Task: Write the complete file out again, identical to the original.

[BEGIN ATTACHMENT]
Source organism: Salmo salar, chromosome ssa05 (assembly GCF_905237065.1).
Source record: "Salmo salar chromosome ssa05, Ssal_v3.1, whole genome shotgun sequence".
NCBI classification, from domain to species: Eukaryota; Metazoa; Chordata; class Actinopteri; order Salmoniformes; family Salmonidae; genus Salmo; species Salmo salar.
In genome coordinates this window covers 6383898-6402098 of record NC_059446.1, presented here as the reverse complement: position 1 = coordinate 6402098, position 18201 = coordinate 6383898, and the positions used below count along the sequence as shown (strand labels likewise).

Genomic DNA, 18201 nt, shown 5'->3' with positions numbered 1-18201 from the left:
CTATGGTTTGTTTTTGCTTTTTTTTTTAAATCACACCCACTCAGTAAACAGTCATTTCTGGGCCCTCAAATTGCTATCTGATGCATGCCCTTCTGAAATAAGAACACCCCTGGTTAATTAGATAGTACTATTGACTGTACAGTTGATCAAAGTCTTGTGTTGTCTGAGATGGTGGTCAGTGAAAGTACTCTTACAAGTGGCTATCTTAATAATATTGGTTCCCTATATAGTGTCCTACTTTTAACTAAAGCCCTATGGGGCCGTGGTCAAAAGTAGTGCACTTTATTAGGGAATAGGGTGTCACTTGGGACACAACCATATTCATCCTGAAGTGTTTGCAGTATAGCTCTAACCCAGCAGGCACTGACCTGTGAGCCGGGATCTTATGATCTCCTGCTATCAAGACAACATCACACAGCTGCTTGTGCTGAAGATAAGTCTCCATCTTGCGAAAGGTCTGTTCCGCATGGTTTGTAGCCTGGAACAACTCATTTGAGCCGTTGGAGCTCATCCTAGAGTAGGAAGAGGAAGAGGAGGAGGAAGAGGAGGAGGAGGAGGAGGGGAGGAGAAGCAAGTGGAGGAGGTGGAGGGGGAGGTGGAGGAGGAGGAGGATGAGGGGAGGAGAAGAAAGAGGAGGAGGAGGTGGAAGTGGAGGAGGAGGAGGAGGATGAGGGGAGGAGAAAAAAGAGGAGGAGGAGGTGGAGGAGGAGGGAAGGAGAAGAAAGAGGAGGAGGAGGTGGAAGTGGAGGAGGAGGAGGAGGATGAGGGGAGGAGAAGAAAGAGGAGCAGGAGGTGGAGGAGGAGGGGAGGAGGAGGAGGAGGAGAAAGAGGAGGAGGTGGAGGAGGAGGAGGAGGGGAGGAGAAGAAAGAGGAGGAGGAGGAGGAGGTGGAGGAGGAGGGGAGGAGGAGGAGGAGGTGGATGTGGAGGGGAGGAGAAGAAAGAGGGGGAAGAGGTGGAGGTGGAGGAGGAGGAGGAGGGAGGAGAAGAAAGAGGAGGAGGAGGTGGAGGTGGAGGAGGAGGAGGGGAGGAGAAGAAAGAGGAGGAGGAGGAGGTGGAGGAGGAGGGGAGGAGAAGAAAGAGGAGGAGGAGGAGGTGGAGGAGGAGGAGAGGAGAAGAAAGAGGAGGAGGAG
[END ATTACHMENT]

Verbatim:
Source organism: Salmo salar, chromosome ssa05 (assembly GCF_905237065.1).
Source record: "Salmo salar chromosome ssa05, Ssal_v3.1, whole genome shotgun sequence".
NCBI classification, from domain to species: Eukaryota; Metazoa; Chordata; class Actinopteri; order Salmoniformes; family Salmonidae; genus Salmo; species Salmo salar.
In genome coordinates this window covers 6383898-6402098 of record NC_059446.1, presented here as the reverse complement: position 1 = coordinate 6402098, position 18201 = coordinate 6383898, and the positions used below count along the sequence as shown (strand labels likewise).

Genomic DNA, 18201 nt, shown 5'->3' with positions numbered 1-18201 from the left:
CTATGGTTTGTTTTTGCTTTTTTTTTTAAATCACACCCACTCAGTAAACAGTCATTTCTGGGCCCTCAAATTGCTATCTGATGCATGCCCTTCTGAAATAAGAACACCCCTGGTTAATTAGATAGTACTATTGACTGTACAGTTGATCAAAGTCTTGTGTTGTCTGAGATGGTGGTCAGTGAAAGTACTCTTACAAGTGGCTATCTTAATAATATTGGTTCCCTATATAGTGTCCTACTTTTAACTAAAGCCCTATGGGGCCGTGGTCAAAAGTAGTGCACTTTATTAGGGAATAGGGTGTCACTTGGGACACAACCATATTCATCCTGAAGTGTTTGCAGTATAGCTCTAACCCAGCAGGCACTGACCTGTGAGCCGGGATCTTATGATCTCCTGCTATCAAGACAACATCACACAGCTGCTTGTGCTGAAGATAAGTCTCCATCTTGCGAAAGGTCTGTTCCGCATGGTTTGTAGCCTGGAACAACTCATTTGAGCCGTTGGAGCTCATCCTAGAGTAGGAAGAGGAAGAGGAGGAGGAAGAGGAGGAGGAGGAGGAGGGGAGGAGAAGCAAGTGGAGGAGGTGGAGGGGGAGGTGGAGGAGGAGGAGGATGAGGGGAGGAGAAGAAAGAGGAGGAGGAGGTGGAAGTGGAGGAGGAGGAGGAGGATGAGGGGAGGAGAAAAAAGAGGAGGAGGAGGTGGAGGAGGAGGGAAGGAGAAGAAAGAGGAGGAGGAGGTGGAAGTGGAGGAGGAGGAGGAGGATGAGGGGAGGAGAAGAAAGAGGAGCAGGAGGTGGAGGAGGAGGGGAGGAGGAGGAGGAGGAGAAAGAGGAGGAGGTGGAGGAGGAGGAGGAGGGGAGGAGAAGAAAGAGGAGGAGGAGGAGGAGGTGGAGGAGGAGGGGAGGAGGAGGAGGAGGTGGATGTGGAGGGGAGGAGAAGAAAGAGGGGGAAGAGGTGGAGGTGGAGGAGGAGGAGGAGGGAGGAGAAGAAAGAGGAGGAGGAGGTGGAGGTGGAGGAGGAGGAGGGGAGGAGAAGAAAGAGGAGGAGGAGGAGGTGGAGGAGGAGGGGAGGAGAAGAAAGAGGAGGAGGAGGAGGTGGAGGAGGAGGAGAGGAGAAGAAAGAGGAGGAGGAG